ufk22

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  • Content

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Gear

  • Main Canopy Size
    150
  • AAD
    Cypres 2

Jump Profile

  • Home DZ
    Skydive Fargo
  • License
    D
  • License Number
    16168
  • Licensing Organization
    uspa
  • Number of Jumps
    2000
  • Tunnel Hours
    8
  • Years in Sport
    25
  • First Choice Discipline
    Formation Skydiving
  • Second Choice Discipline
    Freeflying

Ratings and Rigging

  • AFF
    Instructor
  • USPA Coach
    Yes
  • Pro Rating
    Yes

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  1. ufk22

    USPA Board Meeting

    I don’t understand alll the fuss... A student can sue????? For an AAD fire????? This seems to go to the erroneous assumption that the instructor in there to save the student’s life. That is the student’s job. My job is to train them to proficiency. Maybe because is was trained S/L and trained S/L students for 20 years before I started AFF. As an AFF-I, I see my responsibilities being to train thoroughly on the ground, supplement this with hand signals in the air and assist with stability and deployment. If USPA can gain information from this reporting that allows me to do that more efficiently, great.
  2. ufk22

    AAD fires

    I’ve directly witnessed two AAD fires on student jumps, know of a half dozen more on student jumps, and have seen or heard of about a dozen on fun jumps at local drop zones.
  3. ufk22

    Smoke

    http://www.chutingstar.com/skydiver-smoke, good stuff http://www.paragear.com/skydiving/10000143/L1256/EG18X-MILITARY-SMOKE crap
  4. ufk22

    Smoke

    We’ve tried the new style demo smoke and had really bad luck, and 75% bad. Plan on going back to the traditional stuff even though it’s $30/pop. Anyone had good luck with the new stuff? This is the paradox of skydiving. We do something very dangerous, expose ourselves to a totally unnecesary risk, and then spend our time trying to make it safer.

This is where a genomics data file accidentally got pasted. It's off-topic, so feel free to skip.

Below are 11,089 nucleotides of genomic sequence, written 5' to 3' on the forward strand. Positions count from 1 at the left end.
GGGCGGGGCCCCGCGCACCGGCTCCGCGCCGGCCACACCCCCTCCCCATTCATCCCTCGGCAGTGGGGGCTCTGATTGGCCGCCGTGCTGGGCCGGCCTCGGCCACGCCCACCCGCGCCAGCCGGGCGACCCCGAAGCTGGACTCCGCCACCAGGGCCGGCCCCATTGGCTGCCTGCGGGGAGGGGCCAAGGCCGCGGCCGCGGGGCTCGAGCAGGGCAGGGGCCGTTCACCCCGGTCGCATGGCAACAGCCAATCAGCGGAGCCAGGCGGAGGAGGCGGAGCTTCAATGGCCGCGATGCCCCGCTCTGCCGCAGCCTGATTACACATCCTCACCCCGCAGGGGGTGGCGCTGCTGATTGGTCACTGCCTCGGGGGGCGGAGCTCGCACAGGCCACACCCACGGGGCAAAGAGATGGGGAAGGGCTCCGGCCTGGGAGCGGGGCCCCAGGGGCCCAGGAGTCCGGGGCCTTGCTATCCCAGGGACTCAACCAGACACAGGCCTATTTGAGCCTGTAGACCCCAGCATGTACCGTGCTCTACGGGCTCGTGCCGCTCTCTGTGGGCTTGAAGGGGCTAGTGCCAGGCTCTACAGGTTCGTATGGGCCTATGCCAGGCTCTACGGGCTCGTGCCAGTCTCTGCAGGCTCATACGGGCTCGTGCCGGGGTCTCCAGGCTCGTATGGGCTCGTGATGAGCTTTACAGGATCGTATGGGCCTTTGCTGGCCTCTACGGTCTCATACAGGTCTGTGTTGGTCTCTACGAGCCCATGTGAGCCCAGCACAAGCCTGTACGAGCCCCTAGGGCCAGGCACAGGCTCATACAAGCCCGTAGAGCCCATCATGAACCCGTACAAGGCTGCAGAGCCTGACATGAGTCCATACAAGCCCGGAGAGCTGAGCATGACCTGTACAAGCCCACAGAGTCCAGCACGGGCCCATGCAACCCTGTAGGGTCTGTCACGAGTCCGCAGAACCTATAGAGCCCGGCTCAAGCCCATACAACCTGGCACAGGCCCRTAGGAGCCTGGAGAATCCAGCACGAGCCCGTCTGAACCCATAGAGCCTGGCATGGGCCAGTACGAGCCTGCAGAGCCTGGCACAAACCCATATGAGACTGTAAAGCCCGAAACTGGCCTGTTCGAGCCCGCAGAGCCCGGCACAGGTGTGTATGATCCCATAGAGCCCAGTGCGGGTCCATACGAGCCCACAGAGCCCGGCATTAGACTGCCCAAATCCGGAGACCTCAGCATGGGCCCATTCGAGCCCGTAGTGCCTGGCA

5. If you can find a DZ that will let you jump without a FJC refresh and at least one AFFI, do not jump there. Yeah, with 50 jumps and a 10 year layoff, it’s like falling off a bike..... A really BIG bike.
  6. ufk22

    Tunnel to AFF training BSR change

    The important question is exactly what training they received in the tunnel. As we see utilization of this BSR change increase over time, I think we will see the tunnel training items evolve. Exactly. Evaluating any training based on certain worst cases doesn’t work. Unusual for tunnel students to over arch. Basic tunnel training usually has students flying too flat. They probably weren’t trained adequately or whoever taught them was overcompensating for expectations of them flying too flat. Every program has some instructors that don’t train well and every program has dramatically changed training as the sport has progressed. Look at how tracking or turns used to be taught and remember how many more students did poorly when starting out back in the day. I spent a season as the lone AFFI at our DZ, a small S/L operation. Never took a student that hadn’t completed C-2 (1st clear and pull with S/L, 6th jump). Some were really boring and some were a shit show but this didn’t mean the program was dangerous, just variations in students and differences in advancement standards with different instructors. I agree that having two instructors for the first jump has advantages but disagree that only one is not safe. And, if any student managed to “chuck me” by arching hard I’d be re-evaluating my own methods, not the program that trained them.